David Weindorf [vice president, research and innovation, Central Michigan University] is X-Centric’s advisor and he pioneered the use of pXRF combined with VisNIR. He has over 180 publications on the subject. Matthew Tighe [associate professor, University of New England] is also X-Centric’s advisor and he has pioneered x-ray analysis methods for application to soils. My co-founder Junghyun Lee has a background in engineering, and I developed the Z-Plane Detector myself over the course of my PhD. We’re a group of dedicated soil scientists and engineers who have been working on solutions for a long time and are ready to bring our innovations out of the lab and into the world via commercial products and services. We know what needs to be done, we know how to do it, and now it’s time for the rubber to meet the road. Pedal to the metal!
AFN: Could you share some case studies and figures to illustrate the impact your technologies and solutions have created so far?
RR: Traditional methods of soil carbon analysis such as dry combustion can cost approximately $25 per sample and take up to six minutes per sample, after labour intensive processing. The instruments for such can cost as high as $200,000; they are big bulky machines that take up a lot of lab space and require special lab reagents. Our portable instrumentation has generated results in 30 seconds and will cost at least an order of magnitude less, meaning a much higher throughput at a lower cost. Furthermore, it is eco-friendly as there are no hazardous chemicals used or produced as byproducts.
AFN: What have been some of the biggest challenges for your company so far? What have been some of the biggest successes?
RR: One of the biggest challenges has been sourcing sensor parts due to recent supply chain disruptions. We find ourselves having to wait longer than we would like to receive the parts we order. One of our biggest successes so far has been the recent allowance of our patent covering our Z-Plane Detector, along with our acceptance into AgFunder’s GROW Impact Accelerator.
AFN: What does ‘impact’ mean to you personally and to your organization? Why is environmental and social impact so important?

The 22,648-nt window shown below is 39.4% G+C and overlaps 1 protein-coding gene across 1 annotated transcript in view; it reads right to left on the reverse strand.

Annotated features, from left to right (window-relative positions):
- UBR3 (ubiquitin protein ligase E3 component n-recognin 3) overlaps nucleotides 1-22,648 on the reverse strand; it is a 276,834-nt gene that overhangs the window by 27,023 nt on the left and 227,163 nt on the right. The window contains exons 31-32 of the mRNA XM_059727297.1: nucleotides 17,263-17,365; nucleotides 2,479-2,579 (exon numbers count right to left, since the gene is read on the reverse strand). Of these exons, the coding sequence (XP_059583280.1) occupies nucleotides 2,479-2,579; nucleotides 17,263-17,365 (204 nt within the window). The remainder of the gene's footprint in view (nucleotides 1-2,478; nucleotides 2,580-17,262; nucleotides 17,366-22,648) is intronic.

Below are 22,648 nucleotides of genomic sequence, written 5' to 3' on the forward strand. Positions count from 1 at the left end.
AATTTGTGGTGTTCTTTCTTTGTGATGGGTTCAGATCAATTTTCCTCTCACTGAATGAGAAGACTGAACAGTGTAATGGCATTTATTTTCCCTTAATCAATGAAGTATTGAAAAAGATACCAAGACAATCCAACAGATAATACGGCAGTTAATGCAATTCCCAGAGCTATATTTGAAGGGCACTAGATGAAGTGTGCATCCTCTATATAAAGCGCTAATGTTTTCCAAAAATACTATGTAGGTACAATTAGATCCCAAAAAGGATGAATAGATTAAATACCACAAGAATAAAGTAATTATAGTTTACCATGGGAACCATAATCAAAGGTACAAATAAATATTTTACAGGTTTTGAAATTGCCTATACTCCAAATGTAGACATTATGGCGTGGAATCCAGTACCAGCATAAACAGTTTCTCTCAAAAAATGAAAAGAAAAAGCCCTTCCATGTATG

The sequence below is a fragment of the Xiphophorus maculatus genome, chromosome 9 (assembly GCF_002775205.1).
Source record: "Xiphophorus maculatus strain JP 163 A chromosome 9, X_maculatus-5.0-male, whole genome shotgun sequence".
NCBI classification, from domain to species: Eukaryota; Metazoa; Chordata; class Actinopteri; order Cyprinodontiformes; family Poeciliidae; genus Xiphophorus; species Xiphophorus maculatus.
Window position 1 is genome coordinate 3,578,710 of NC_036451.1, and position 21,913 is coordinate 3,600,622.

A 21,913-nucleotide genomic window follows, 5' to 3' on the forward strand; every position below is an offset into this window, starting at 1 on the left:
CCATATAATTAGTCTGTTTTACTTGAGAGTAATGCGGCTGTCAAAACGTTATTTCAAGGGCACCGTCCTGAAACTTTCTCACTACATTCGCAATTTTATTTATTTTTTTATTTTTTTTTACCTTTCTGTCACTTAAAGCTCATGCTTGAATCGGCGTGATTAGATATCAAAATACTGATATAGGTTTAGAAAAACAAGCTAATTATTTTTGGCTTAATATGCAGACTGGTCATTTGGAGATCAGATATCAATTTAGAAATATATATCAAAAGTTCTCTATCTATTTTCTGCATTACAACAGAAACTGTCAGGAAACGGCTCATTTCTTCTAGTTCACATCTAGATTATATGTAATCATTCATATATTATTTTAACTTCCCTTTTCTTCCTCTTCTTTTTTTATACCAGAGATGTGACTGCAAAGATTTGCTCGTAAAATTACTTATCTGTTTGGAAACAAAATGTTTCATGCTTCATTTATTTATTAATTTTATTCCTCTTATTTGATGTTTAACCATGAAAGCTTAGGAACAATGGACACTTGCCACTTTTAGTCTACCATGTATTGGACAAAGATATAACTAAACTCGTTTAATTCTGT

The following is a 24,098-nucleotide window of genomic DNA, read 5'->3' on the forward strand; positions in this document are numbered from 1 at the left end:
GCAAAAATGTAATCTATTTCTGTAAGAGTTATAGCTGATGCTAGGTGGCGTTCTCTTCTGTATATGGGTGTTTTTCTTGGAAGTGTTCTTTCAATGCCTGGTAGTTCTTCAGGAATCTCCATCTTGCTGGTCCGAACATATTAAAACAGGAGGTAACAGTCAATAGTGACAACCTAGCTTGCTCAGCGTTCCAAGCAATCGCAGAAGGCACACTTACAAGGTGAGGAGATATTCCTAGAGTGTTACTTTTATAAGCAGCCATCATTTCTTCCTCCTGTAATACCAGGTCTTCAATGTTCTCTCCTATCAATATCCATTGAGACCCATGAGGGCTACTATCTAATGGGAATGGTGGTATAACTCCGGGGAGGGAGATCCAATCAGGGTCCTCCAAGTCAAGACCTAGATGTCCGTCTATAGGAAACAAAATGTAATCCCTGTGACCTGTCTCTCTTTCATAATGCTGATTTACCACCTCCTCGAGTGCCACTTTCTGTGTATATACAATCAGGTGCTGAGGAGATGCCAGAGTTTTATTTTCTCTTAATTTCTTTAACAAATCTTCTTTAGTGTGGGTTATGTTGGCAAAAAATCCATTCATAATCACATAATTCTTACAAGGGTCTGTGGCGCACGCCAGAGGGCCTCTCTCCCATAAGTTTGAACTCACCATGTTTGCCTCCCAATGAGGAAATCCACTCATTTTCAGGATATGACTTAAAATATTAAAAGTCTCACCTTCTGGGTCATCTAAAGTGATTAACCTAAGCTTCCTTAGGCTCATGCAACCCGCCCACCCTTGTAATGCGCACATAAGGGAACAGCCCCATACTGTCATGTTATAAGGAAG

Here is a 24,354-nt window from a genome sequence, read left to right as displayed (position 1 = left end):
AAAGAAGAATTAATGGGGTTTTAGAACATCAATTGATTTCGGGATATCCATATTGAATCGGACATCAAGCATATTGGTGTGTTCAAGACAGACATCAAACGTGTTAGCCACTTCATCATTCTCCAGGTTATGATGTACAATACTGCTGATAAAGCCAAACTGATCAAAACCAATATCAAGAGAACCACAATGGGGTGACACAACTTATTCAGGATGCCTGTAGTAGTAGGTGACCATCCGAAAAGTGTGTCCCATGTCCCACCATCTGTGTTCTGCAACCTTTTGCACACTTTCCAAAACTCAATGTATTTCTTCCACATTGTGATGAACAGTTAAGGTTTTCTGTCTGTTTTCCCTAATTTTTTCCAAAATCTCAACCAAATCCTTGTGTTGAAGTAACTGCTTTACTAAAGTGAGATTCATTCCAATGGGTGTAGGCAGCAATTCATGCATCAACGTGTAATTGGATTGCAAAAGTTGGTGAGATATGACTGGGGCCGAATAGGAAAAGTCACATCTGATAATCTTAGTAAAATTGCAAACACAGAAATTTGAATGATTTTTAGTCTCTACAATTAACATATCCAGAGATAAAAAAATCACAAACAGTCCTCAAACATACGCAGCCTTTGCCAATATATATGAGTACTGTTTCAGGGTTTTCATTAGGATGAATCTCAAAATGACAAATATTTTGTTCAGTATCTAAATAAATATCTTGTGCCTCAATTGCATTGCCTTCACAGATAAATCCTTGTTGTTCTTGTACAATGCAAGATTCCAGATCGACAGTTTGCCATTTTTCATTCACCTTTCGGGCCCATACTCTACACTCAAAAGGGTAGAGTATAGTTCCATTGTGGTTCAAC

RR: Simply put, to me, positive impact means improving lives. This can take many forms and at X-Centric we are improving lives by facilitating rapid soil characterization.
Soil carbon is important to agricultural systems because it is a key variable in overall crop productivity and soil health. There is an increasing body of literature that suggests soil health affects the nutrient content of produce. Ensuring people have access to healthy, nutritious food is requisite for a functional society. X-Centric’s soil characterization systems may facilitate emerging agricultural carbon markets, soil carbon sequestration, regenerative agriculture, and associated efforts to increase soil health, thereby helping feed our planet’s growing population while simultaneously alleviating climate change. Equally important, our instrumentation may also help inform soil management, which can help our farmers more efficiently use their limited resources – for example, through targeted fertilizer applications.
We can maximize our positive impact by building the soil characterization systems others use in their operations. In this way, we strive to be enablers of quality science. As a for-profit public benefit corporation, these values are enshrined in our corporate DNA, within our public benefit statements paraphrased as follows: decrease the cost of quality science, facilitate environmental sustainability, and take care of our employees.